For a refresher, here's an excerpt from Chapter 1.

More Than a Summer Love (c) 2009, 2008 by Savannah J. Frierson

Charleston, SC—Summer 2000

The bass from the music and the laughter of the partying crowd was muted as the sounds trickled outside to the silent quad where two teenagers, a boy and a girl, sat on the high, oversized bench in their dance attire. They didn’t look at each other, but at the silver light of the lamp in the distance mixing with the strobe lights dotting the path and grass from the revelry inside. The girl sat with her knees to her chest, the skirt of her burgundy dress long enough to allow the position while he sat hunched over his knees, his tie undone and hanging limply around his broad neck. A slight breeze fell upon them, and it made her shudder. Sensing her brief discomfort, the boy sat up and finally glanced in her direction. She kept her eyes forward, though both knew she was aware of his gaze; and when he draped his high-school letterman jacket around her shoulders, both knew she blushed even though the light was dim and she’d ducked her head.

He hadn’t removed his arm from around her after giving her his jacket. Instead, he’d sidled up to her, making sure she’d be good and warm by sharing his body heat with her. She still didn’t look at him, but both gave internal, relieved sighs when she snuggled into his body. This was the first time all summer they didn’t care what other people thought of them being together like this, showing more affection than mere friends ever should. Maybe because tomorrow everyone would go home.

She hid her face into his shoulder and let out a shaky breath. His other hand came up to smooth down her soft, thick hair.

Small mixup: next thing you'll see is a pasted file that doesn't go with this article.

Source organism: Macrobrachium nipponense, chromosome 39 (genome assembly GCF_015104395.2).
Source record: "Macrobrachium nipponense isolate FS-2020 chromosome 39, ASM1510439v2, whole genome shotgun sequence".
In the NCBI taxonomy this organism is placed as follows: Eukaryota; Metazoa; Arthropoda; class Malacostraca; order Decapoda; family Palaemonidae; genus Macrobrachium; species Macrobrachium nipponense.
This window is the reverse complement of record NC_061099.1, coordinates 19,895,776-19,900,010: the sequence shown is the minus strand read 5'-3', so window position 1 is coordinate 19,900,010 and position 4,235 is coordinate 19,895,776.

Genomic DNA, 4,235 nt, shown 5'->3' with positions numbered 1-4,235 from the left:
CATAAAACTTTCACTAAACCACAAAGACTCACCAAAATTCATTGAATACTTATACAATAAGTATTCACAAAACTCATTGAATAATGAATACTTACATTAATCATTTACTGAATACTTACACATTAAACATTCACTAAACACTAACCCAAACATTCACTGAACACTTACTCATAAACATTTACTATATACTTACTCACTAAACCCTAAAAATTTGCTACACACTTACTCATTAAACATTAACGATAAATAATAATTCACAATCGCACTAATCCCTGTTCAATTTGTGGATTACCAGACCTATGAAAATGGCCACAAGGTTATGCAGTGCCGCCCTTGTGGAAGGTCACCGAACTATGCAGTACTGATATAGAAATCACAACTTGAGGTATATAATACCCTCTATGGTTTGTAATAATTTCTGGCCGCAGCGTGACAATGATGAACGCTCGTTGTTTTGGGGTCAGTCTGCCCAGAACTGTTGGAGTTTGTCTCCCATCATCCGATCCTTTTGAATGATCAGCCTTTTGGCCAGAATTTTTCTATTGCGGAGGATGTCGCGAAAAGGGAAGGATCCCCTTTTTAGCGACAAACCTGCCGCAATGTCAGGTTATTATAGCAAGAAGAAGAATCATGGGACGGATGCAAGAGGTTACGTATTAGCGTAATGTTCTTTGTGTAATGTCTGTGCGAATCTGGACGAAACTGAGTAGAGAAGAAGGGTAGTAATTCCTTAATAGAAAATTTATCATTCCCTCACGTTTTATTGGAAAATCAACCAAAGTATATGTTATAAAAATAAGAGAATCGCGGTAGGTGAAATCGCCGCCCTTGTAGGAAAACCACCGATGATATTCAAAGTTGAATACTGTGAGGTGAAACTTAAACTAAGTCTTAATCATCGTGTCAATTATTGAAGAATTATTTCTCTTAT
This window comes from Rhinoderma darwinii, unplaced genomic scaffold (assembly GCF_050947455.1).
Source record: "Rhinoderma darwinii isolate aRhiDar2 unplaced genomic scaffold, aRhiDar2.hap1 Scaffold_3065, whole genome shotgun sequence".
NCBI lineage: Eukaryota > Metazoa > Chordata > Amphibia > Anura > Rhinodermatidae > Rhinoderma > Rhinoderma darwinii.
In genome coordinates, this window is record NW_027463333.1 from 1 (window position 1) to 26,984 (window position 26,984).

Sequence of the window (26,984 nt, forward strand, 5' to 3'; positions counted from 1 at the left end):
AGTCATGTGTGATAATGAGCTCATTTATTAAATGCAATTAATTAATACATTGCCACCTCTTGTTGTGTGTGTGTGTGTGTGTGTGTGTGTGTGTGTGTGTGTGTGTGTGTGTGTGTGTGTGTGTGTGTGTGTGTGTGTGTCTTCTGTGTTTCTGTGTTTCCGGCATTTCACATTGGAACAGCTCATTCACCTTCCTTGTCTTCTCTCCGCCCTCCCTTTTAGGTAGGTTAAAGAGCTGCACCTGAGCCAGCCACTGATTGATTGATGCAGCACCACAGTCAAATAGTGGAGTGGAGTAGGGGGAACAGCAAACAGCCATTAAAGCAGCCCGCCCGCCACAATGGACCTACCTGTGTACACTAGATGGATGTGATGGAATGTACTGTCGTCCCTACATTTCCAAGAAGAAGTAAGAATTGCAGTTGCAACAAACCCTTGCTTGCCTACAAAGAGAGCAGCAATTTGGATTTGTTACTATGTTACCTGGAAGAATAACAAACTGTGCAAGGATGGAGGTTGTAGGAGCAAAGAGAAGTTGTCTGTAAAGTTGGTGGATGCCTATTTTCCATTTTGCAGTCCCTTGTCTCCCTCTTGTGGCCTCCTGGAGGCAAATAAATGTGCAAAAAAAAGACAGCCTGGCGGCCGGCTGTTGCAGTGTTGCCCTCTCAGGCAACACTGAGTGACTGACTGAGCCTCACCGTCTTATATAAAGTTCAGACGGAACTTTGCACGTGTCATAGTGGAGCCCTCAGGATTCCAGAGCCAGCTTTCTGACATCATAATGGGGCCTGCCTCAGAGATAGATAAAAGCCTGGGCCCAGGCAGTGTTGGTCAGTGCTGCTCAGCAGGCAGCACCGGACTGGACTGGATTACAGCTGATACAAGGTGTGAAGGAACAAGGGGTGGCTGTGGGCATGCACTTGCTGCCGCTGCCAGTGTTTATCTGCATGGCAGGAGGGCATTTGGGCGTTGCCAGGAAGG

“Ebony,” he whispered, his lips against her temple.

She closed her eyes and clutched his white dress shirt, feeling his chest muscles bunch underneath her hand. He’d never said her name with such reverence . . . such wistfulness. The lump in her throat made it impossible to say his name in return.


“Ebony,” he said again, this time pulling back so his index finger could tuck underneath her chin and raise her head so their eyes would meet for the first time since escaping the dance. Ebony wished there were more light so she could fully see his brandy eyes and the freckles that lightly dotted the bridge of his pale nose.

“Come with me.”

She knew it was a question even though he’d said it as a statement. The lump grew larger in her throat, so she could only nod her assent.

The majority of the people were downstairs at the dance, and the counselor who was manning the residential halls was snoring up a storm at his reception desk. They stopped on her floor, the fourth floor; the boys’ floor was a level below. Ebony pulled the key out the clutch of the purse dangling on her wrist, and soon they were in her room. The way the dorm was set up was there was a common area with a single on either side. Ebony was staying with a girl from Florence—she’d been really nice—and she’d also had many male visitors after hours. This was the first time Ebony would have one, but she doubted it’d be the same type of host her roommate had been.